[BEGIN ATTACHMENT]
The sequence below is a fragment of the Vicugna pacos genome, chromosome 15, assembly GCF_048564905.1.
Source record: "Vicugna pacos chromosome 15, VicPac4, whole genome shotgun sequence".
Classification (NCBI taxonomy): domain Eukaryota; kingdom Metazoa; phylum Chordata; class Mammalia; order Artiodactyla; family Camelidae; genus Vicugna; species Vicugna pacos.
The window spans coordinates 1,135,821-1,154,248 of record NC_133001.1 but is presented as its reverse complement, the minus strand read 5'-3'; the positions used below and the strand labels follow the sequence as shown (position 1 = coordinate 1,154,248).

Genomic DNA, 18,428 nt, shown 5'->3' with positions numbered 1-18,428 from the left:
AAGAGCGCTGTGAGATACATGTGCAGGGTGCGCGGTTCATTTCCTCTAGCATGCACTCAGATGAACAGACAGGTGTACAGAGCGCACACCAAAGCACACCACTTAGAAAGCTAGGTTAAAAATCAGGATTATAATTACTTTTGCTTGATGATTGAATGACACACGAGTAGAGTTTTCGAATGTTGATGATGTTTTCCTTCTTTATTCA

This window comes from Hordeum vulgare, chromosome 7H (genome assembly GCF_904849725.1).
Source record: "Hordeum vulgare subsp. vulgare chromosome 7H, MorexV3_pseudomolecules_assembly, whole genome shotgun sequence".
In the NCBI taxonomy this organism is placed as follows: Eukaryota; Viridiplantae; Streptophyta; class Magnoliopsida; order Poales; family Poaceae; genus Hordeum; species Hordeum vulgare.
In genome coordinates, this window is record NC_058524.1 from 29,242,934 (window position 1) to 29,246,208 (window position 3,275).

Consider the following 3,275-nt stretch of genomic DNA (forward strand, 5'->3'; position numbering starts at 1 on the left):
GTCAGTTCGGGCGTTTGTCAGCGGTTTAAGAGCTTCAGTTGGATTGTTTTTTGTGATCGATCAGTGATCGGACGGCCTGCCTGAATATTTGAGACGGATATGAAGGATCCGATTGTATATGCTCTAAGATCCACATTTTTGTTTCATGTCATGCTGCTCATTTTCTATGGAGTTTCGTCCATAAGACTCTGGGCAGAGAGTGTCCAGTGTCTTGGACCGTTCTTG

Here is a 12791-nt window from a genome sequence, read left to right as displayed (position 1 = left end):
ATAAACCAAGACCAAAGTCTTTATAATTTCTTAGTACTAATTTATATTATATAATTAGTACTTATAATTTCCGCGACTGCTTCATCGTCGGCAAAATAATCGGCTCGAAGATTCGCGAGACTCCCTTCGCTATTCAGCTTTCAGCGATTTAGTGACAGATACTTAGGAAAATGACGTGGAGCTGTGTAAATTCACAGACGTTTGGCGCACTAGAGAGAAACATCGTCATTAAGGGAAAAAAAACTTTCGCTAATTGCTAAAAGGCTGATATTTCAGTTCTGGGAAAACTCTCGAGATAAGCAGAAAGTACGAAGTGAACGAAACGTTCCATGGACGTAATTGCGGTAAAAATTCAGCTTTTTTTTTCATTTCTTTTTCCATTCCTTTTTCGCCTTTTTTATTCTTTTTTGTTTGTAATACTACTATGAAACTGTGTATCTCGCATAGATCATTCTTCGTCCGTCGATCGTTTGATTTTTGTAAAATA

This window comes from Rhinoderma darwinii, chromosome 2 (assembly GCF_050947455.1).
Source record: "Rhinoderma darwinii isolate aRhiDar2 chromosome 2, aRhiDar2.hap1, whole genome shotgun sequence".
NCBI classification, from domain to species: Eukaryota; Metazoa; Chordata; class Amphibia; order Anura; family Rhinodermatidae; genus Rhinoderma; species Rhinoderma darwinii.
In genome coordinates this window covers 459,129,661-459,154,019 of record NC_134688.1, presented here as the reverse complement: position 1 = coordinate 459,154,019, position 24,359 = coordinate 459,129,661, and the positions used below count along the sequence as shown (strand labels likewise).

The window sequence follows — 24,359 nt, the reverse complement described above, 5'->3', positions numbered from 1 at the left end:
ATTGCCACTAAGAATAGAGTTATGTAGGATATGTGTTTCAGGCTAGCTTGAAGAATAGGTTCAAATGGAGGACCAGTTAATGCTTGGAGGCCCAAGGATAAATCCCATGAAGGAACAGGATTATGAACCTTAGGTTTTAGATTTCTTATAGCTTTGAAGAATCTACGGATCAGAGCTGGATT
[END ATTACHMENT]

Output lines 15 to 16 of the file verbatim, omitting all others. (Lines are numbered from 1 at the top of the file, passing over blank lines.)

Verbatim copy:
This window comes from Rhinoderma darwinii, chromosome 2 (assembly GCF_050947455.1).
Source record: "Rhinoderma darwinii isolate aRhiDar2 chromosome 2, aRhiDar2.hap1, whole genome shotgun sequence".